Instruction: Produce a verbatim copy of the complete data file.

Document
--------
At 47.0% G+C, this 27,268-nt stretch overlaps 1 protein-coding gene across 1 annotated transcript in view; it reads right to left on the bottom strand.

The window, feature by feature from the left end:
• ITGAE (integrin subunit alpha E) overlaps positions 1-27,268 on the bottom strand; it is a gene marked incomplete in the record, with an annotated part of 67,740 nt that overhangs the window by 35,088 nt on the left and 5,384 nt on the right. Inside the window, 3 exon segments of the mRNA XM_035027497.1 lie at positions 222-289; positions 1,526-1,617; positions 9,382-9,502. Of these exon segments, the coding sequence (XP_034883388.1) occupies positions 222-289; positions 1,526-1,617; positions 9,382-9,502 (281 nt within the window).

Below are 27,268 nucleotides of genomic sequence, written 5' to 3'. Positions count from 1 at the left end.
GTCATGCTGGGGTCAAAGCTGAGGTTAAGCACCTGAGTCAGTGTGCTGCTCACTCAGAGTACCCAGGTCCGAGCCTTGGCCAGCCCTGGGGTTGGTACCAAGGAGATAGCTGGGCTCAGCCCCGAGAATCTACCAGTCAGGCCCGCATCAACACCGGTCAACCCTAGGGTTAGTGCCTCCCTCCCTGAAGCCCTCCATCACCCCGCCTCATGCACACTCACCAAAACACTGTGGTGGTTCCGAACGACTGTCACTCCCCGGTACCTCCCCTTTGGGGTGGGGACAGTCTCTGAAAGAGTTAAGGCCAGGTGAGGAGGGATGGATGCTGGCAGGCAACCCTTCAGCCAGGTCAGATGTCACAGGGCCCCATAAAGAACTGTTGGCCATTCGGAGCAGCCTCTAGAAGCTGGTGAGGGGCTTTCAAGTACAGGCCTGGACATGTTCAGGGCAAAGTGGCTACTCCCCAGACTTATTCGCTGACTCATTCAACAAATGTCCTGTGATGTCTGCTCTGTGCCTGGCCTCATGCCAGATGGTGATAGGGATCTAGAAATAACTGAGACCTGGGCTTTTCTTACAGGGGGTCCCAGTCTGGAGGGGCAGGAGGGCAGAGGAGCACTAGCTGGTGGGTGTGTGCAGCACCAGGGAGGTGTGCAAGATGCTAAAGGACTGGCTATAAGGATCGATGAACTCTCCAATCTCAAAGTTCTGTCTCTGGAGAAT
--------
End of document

At 47.0% G+C, this 27,268-nt stretch overlaps 1 protein-coding gene across 1 annotated transcript in view; it reads right to left on the bottom strand.

The window, feature by feature from the left end:
• ITGAE (integrin subunit alpha E) overlaps positions 1-27,268 on the bottom strand; it is a gene marked incomplete in the record, with an annotated part of 67,740 nt that overhangs the window by 35,088 nt on the left and 5,384 nt on the right. Inside the window, 3 exon segments of the mRNA XM_035027497.1 lie at positions 222-289; positions 1,526-1,617; positions 9,382-9,502. Of these exon segments, the coding sequence (XP_034883388.1) occupies positions 222-289; positions 1,526-1,617; positions 9,382-9,502 (281 nt within the window).

Below are 27,268 nucleotides of genomic sequence, written 5' to 3'. Positions count from 1 at the left end.
GTCATGCTGGGGTCAAAGCTGAGGTTAAGCACCTGAGTCAGTGTGCTGCTCACTCAGAGTACCCAGGTCCGAGCCTTGGCCAGCCCTGGGGTTGGTACCAAGGAGATAGCTGGGCTCAGCCCCGAGAATCTACCAGTCAGGCCCGCATCAACACCGGTCAACCCTAGGGTTAGTGCCTCCCTCCCTGAAGCCCTCCATCACCCCGCCTCATGCACACTCACCAAAACACTGTGGTGGTTCCGAACGACTGTCACTCCCCGGTACCTCCCCTTTGGGGTGGGGACAGTCTCTGAAAGAGTTAAGGCCAGGTGAGGAGGGATGGATGCTGGCAGGCAACCCTTCAGCCAGGTCAGATGTCACAGGGCCCCATAAAGAACTGTTGGCCATTCGGAGCAGCCTCTAGAAGCTGGTGAGGGGCTTTCAAGTACAGGCCTGGACATGTTCAGGGCAAAGTGGCTACTCCCCAGACTTATTCGCTGACTCATTCAACAAATGTCCTGTGATGTCTGCTCTGTGCCTGGCCTCATGCCAGATGGTGATAGGGATCTAGAAATAACTGAGACCTGGGCTTTTCTTACAGGGGGTCCCAGTCTGGAGGGGCAGGAGGGCAGAGGAGCACTAGCTGGTGGGTGTGTGCAGCACCAGGGAGGTGTGCAAGATGCTAAAGGACTGGCTATAAGGATCGATGAACTCTCCAATCTCAAAGTTCTGTCTCTGGAGAAT